Modesto doctors to pay $5M after TB ruined girl's spine

kcarlson@modbee.comJuly 8, 2013 

  • ABOUT THE REPORTER
    alternate textKen Carlson
    Title: Staff writer
    Coverage areas: County government, health and medicine, air quality, the environment and public pension systems
    Bio: Ken Carlson has worked 13 years for The Bee, covering local government agencies in Stanislaus and San Joaquin counties. His in-depth reporting has focused on access to health care and public employee pensions.
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    E-mail: kcarlson@modbee.com

A Modesto clinic and local doctors have agreed to a $5 million legal settlement for a teenage girl who faces a lifetime of severe disability after failures to diagnose her with spinal tuberculosis.

Judge Roger Beauchesne could approve the settlement today in Stanislaus County Superior Court.

The September 2011 lawsuit alleged that health care providers failed to diagnose or treat the young patient for months as the infection slowly destroyed her cervical spine. The girl collapsed from a ruptured vertebra in the neck in August 2010 and lost the use of her arms and legs.

According to her attorney, the 17-year-old girl will require 24-hour care and medical attention for the rest of her life.

Modesto attorney David Rancano filed the lawsuit on behalf of Ivette Garcia and her father, Vidal Garcia, against Sierra Health Center, Modesto Advanced Imaging Center, doctors Michael Brodie, Harish Porecha, Krupa Sharma and Douglas Tait, and nurse practitioner Larry Kilgore.

An attorney for Sierra Health Center on Tully Road said five of the seven original defendants agreed to bear a portion of the settlement. Most of the patients at the health center are covered by Medi-Cal.

Rancano charged in the lawsuit that spinal tuberculosis, or Pott's disease, is curable when diagnosed and treated, but doctors who examined the girl failed to recognize that she suffered from the disease.

He said the misdiagnosis should not have happened with the medical technology available in the United States and in a county not far from Bay Area university hospitals, which are among the best in the world.

Attorney Scott Ginns, representing the Sierra clinic, said Pott's disease is a rare condition.

"It's a very sad case, and my client felt the appropriate thing to do is reach an early settlement," Ginns said. "My client felt it was appropriate to put the money in the child's hands so she can get the medical care she will need in the future. We didn't want to have a long, drawn-out trial."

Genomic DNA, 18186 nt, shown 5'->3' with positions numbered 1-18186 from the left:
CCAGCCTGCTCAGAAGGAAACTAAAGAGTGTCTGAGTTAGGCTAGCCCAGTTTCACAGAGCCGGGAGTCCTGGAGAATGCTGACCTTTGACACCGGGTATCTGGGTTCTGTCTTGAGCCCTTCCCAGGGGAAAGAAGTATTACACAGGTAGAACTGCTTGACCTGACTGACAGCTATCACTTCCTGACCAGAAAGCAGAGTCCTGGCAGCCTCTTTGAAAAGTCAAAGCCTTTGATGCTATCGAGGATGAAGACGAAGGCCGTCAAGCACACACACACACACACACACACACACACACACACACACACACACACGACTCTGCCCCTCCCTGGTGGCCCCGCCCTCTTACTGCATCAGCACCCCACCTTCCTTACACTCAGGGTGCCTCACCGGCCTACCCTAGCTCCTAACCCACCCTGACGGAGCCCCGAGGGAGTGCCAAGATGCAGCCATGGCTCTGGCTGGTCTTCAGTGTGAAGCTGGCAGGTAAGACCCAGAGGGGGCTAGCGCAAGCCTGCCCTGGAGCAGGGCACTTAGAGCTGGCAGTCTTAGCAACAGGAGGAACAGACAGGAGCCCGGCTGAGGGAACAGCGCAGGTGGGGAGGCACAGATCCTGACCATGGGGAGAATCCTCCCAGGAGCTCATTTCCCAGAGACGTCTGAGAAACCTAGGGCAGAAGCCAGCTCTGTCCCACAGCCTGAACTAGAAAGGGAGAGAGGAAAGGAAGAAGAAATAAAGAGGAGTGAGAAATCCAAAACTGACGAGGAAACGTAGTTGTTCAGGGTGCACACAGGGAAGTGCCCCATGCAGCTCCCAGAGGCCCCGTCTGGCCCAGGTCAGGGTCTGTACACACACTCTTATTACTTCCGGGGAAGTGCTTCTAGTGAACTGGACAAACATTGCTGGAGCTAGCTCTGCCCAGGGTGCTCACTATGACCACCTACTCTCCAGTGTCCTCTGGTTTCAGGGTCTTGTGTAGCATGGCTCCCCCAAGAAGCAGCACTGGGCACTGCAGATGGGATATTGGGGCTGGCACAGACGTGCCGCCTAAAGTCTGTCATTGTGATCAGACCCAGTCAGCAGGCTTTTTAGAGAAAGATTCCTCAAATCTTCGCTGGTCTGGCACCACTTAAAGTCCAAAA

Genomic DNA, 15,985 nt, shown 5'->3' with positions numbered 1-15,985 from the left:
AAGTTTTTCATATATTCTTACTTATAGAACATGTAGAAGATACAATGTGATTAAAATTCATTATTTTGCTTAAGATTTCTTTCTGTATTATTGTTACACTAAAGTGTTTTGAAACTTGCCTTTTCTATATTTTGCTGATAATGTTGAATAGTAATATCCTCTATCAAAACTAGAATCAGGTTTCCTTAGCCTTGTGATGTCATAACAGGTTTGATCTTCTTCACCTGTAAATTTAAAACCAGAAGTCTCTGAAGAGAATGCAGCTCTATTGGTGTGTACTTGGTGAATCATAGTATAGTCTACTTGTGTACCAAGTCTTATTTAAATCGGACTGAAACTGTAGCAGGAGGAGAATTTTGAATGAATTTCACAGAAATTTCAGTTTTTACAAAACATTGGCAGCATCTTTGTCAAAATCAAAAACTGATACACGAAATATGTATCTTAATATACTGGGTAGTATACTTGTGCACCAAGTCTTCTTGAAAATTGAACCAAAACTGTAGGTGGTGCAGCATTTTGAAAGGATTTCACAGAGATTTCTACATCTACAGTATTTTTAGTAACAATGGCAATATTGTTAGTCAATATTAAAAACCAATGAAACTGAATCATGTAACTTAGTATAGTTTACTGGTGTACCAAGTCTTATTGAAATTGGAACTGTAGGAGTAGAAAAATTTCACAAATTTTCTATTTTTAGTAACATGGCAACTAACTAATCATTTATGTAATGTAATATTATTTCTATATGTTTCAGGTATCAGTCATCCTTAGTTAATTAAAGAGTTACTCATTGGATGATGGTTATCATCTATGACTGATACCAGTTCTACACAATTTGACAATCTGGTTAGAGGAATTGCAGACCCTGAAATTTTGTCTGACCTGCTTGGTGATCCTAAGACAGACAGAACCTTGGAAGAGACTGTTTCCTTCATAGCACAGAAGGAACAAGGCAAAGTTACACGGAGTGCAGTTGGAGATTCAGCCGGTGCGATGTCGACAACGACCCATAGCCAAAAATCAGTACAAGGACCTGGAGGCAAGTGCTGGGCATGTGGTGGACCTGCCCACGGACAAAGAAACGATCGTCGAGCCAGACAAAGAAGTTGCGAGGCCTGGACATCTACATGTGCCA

An administrator for Modesto Advanced Imaging referred a call from The Bee to Dr. Tait, a radiologist at the Coolidge Avenue center. Tait did not return the call Monday.

According to medical literature, a few thousand people who are infected with tuberculosis every year in the United States are threatened with additional complications when the bacterium spreads outside the lungs.

Pott's disease occurs when tuberculosis infects the spinal cord; older patients may come down with the condition after a previously treated infection is reactivated years later.

Nerve damage, paralysis

If there are delays in diagnosis and treatment, the disease causes compression of the spinal cord and deformities leading to nerve damage and paralysis. Garcia, who was once an active teen-ager, is able to feed herself and use a computer, but she can't walk and has limited functioning in her arms, said people familiar with the case.

Symptoms of the disease include back pain, fever, night sweats and weight loss, as well as numbness and tingling in the legs. Evidence from imaging, microbiology or other tests is used to diagnose the condition.

Once the leading cause of death in the United States, tuberculosis mostly was eliminated in the United States by the early 1960s but still is prevalent in developing nations. There were 10,500 reported cases in the United States in 2011 or 3.4 cases per 100,000 people.

Dr. John Walker, county public health officer, said five to 20 cases of tuberculosis are reported in Stanislaus County each year. None of the eight cases last year were people with TB outside the lungs. Nine of those with TB in 2007 and 2009 showed evidence the bacterium had infected areas outside the lungs.

The judge will consider a petition to approve the large settlement this morning. Ginns said he knew of no reasons why the settlement would not be approved.

Bee staff writer Ken Carlson can be reached at kcarlson@modbee.com or (209) 578-2321.

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